The researcher said that with current technology, it's hard to model how exactly this amount of conductive material will impact Earth's magnetic field. 

"Satellites are mostly made of aluminum and aluminum is a superconductor," Solter-Hunt said. "Superconductors are used for blocking, distorting or shielding of magnetic fields. My concern is that at some point in the future, this conductive dust could create some perturbations in the magnetosphere." 

A batch of SpaceX Starlink satellites — including the first six with direct-to-cell capability — that launched on Jan. 2, 2024. (Image credit: SpaceX)

Already at this point, the returning human-made debris has created more conductive dust than is the mass of Earth's Van Allen radiation belts, two regions above the planet where charged particles from the sun accumulate thanks to the effects of the planet's magnetic field. 

The inner and outer Van Allen belts extend between altitudes of 3,700 miles and 7,400 miles (6,000 and 12,000 kilometers) and 16,000 and 28,000 miles (25,000 to 45,000 km) respectively. The magnetic dust from re-entering satellites, on the other hand, accumulates much lower — about 37 to 50 miles (60 and 80 km) above Earth's surface. 

Solter-Hunt thinks that the perturbations caused by the conductive shell could poke holes in Earth's protective magnetic shield, potentially allowing more harmful cosmic radiation to reach the planet's surface. An extreme, almost apocalyptic scenario could see the weakened magnetosphere allow solar wind to begin stripping away Earth's atmosphere as it had done to the atmosphere of Mars billions of years ago. That, however, is certainly not an immediate threat.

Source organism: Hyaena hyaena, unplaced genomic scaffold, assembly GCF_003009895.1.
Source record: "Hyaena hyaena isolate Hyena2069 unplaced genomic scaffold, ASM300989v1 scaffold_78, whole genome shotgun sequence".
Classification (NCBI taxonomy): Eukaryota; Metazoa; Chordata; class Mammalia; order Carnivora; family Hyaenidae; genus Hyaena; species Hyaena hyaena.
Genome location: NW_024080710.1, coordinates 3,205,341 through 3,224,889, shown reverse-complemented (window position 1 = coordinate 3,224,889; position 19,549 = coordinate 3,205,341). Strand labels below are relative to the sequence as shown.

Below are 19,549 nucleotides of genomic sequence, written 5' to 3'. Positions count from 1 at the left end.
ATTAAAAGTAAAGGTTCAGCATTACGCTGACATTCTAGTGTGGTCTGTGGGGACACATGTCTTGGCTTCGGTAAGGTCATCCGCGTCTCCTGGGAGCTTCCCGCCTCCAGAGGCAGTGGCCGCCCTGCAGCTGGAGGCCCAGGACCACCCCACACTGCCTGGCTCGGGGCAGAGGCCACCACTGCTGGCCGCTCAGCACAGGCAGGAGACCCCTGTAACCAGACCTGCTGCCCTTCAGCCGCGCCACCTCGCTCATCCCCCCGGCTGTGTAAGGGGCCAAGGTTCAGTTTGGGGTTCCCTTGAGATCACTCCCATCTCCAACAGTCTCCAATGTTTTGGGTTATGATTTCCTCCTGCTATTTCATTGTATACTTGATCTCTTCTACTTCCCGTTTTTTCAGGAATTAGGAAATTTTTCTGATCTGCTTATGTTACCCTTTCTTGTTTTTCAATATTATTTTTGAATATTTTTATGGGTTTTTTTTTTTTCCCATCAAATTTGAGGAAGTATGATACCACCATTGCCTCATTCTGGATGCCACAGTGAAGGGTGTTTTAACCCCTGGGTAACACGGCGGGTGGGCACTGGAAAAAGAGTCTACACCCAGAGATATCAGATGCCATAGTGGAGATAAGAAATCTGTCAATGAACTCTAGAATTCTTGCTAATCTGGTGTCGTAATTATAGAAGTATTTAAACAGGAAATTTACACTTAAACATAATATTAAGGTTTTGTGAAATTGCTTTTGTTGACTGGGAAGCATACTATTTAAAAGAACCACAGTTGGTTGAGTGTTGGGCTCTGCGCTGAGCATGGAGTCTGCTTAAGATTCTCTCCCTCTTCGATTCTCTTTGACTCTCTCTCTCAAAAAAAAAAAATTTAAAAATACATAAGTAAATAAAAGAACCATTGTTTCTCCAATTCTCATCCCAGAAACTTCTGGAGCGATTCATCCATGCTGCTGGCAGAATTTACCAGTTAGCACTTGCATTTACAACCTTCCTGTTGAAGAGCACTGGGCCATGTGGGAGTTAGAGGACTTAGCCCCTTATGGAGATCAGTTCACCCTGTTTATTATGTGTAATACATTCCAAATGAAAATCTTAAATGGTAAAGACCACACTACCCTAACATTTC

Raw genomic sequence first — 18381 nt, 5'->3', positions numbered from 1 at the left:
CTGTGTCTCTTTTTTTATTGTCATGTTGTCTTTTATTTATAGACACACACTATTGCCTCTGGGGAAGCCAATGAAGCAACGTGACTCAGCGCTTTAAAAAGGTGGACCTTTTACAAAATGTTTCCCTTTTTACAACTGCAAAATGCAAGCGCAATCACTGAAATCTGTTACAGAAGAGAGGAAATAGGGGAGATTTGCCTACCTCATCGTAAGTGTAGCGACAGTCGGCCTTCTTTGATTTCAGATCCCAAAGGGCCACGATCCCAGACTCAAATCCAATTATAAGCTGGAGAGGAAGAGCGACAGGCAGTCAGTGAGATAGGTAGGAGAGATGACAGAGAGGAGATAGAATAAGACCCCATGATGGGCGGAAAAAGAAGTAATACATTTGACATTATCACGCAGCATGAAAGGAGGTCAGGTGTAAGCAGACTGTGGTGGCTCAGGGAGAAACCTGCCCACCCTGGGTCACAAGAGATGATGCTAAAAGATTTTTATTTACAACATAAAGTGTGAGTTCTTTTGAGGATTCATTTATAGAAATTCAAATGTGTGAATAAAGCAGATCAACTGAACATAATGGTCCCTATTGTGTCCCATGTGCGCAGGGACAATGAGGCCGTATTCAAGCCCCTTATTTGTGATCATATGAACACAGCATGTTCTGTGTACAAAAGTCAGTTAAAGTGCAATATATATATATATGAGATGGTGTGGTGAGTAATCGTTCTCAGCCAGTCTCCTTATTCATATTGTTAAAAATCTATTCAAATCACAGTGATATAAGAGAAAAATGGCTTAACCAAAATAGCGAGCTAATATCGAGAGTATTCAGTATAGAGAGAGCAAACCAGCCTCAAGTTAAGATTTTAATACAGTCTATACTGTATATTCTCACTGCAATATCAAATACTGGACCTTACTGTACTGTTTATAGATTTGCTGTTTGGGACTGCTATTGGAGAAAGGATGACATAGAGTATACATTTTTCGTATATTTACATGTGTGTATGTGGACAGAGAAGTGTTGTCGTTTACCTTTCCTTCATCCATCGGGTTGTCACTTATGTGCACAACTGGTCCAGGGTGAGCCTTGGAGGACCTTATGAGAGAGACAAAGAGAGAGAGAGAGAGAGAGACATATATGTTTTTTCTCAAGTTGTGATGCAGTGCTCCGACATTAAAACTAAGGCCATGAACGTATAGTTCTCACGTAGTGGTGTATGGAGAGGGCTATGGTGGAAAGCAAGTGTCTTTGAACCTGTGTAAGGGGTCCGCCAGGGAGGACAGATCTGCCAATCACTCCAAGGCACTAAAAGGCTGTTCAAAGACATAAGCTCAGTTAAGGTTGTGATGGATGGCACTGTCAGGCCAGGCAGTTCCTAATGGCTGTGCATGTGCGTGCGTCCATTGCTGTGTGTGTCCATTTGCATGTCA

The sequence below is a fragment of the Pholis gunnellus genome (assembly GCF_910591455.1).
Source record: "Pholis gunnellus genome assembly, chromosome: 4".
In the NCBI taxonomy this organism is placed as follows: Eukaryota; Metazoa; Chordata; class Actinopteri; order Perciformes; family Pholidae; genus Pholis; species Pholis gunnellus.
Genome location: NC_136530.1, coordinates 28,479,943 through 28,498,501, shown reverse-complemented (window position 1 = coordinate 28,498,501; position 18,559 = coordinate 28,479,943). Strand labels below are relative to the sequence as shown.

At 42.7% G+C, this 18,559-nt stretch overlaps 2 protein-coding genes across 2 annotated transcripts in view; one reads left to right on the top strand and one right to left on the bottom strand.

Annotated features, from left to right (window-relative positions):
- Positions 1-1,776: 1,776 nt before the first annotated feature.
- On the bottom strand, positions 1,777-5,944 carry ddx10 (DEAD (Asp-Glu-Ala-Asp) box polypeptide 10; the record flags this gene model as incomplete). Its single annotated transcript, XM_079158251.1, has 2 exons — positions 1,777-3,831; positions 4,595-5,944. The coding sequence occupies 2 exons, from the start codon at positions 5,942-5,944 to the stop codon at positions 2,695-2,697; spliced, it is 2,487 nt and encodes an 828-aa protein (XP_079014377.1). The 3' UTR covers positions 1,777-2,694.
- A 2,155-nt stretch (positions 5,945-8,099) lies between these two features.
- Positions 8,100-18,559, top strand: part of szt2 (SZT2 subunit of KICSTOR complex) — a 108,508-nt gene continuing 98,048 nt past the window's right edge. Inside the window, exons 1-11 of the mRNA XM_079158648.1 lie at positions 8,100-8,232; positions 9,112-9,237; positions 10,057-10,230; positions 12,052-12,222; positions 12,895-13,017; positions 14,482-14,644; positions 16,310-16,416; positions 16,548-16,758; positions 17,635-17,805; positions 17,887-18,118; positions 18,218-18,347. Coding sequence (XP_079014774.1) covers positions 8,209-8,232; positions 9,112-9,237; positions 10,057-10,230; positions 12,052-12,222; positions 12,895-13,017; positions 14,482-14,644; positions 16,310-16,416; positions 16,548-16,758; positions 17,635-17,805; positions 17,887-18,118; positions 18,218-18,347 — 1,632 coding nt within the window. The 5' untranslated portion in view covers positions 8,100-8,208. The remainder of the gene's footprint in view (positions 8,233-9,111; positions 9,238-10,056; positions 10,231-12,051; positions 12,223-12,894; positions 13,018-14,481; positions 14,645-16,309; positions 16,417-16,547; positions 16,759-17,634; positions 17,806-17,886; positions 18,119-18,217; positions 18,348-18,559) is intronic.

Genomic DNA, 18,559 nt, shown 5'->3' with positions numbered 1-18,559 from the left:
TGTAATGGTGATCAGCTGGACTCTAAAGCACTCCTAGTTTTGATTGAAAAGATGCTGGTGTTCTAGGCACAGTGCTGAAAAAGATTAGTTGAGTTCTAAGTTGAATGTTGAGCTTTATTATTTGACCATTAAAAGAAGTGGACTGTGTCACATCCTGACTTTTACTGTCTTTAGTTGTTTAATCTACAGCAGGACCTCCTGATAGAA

Illustration showing the interaction of the solar wind (red) with Earth's magnetic field (blue, not to scale).  (Image credit: Mark Garlick/Science Photo Library/Getty Images)

Solter-Hunt is more concerned about effects on the ozone layer. When the aluminum from the satellites burns, it turns into aluminum oxides, a known ozone-depleting substance. 

The danger presented by megaconstellation debris to the ozone layer has been explored before by a research team led by Aaron Boley, an associate professor of astronomy and astrophysics at the University of British Columbia, Canada. 

Boley, whose paper was published in the prestigious journal Scientific Reports, declined to comment on Solter-Hunt's paper in detail, but said it "opens up an important discussion."

Karen Rosenlof, an atmospheric chemistry scientist at NOAA who has published papers on the effects of aluminum oxides from satellite re-entries on Earth's upper atmosphere, however, said the conclusions should be approached with caution. 

Scientists, including Rosenlof and Boley, have previously expressed concerns about the growing concentrations of satellite ash in Earth's atmosphere and how that might affect the planet in the long term.